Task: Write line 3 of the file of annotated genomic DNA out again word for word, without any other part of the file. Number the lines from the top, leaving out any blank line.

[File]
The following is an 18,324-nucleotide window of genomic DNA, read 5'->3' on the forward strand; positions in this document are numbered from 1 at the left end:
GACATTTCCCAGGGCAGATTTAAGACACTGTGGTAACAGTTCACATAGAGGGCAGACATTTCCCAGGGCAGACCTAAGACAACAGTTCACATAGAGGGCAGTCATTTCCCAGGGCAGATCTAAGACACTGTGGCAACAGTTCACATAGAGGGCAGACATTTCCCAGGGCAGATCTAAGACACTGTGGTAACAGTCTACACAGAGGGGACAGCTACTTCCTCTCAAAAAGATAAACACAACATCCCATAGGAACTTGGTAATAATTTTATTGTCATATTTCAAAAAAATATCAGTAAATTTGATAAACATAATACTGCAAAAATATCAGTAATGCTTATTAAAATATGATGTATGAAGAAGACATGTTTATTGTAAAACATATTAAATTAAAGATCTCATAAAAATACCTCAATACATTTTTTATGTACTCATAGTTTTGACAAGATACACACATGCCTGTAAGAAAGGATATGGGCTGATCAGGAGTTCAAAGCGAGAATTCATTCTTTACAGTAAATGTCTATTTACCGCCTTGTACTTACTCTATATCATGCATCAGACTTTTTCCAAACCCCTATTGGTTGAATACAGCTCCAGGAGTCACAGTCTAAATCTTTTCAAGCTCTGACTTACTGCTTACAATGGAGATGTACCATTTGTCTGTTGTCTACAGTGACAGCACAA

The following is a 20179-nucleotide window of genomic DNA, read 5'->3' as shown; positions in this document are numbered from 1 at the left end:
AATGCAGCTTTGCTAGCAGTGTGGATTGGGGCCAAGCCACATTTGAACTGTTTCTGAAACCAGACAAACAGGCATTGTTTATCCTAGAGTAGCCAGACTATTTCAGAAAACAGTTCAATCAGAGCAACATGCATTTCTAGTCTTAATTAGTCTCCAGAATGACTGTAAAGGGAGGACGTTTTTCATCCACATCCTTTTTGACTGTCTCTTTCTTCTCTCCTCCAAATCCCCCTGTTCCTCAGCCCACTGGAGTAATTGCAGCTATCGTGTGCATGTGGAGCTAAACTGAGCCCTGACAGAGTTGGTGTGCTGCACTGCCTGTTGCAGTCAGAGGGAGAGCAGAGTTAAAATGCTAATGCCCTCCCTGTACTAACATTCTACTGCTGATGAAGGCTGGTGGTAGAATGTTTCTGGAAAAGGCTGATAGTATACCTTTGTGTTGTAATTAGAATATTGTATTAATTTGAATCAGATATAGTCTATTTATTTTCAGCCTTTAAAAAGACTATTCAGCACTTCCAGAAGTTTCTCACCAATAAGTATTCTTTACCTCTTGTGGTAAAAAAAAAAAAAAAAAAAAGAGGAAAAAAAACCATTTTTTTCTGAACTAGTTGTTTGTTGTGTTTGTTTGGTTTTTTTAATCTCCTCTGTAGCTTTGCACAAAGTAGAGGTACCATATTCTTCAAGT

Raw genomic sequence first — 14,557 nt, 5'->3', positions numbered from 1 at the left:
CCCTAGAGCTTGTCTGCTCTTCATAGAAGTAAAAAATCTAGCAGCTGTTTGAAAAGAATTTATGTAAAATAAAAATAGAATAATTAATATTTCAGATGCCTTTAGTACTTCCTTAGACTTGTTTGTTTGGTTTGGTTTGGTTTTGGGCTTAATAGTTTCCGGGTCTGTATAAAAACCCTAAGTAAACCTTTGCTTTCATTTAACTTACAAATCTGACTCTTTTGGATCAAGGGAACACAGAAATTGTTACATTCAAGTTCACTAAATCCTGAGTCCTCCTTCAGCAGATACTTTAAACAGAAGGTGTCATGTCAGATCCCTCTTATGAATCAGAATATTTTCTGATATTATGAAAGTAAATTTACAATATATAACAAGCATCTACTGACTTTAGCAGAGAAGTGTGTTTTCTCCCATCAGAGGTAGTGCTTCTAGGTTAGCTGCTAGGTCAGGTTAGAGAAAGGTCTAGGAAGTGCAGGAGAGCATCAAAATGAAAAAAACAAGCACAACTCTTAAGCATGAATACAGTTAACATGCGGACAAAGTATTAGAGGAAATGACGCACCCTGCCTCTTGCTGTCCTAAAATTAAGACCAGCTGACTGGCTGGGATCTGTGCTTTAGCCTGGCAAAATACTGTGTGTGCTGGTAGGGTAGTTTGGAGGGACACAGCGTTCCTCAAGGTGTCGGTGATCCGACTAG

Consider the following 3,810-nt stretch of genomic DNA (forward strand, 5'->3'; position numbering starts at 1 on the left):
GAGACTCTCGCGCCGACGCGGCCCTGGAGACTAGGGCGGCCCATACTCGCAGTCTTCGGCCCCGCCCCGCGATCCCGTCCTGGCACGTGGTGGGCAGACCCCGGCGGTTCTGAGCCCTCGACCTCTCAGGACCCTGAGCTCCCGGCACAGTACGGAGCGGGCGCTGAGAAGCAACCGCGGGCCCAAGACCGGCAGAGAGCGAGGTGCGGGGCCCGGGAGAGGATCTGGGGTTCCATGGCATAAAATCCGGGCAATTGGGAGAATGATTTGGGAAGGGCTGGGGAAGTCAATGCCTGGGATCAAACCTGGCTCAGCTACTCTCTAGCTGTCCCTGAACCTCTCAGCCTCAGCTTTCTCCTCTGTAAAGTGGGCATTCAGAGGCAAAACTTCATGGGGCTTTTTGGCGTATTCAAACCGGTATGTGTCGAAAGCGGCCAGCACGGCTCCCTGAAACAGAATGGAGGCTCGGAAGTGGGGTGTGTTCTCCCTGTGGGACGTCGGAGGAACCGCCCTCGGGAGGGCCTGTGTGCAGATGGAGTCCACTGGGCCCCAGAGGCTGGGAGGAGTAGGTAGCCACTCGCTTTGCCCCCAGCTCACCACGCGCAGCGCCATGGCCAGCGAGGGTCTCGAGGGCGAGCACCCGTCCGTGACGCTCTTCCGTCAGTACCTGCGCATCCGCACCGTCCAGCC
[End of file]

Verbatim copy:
The following is a 20179-nucleotide window of genomic DNA, read 5'->3' as shown; positions in this document are numbered from 1 at the left end: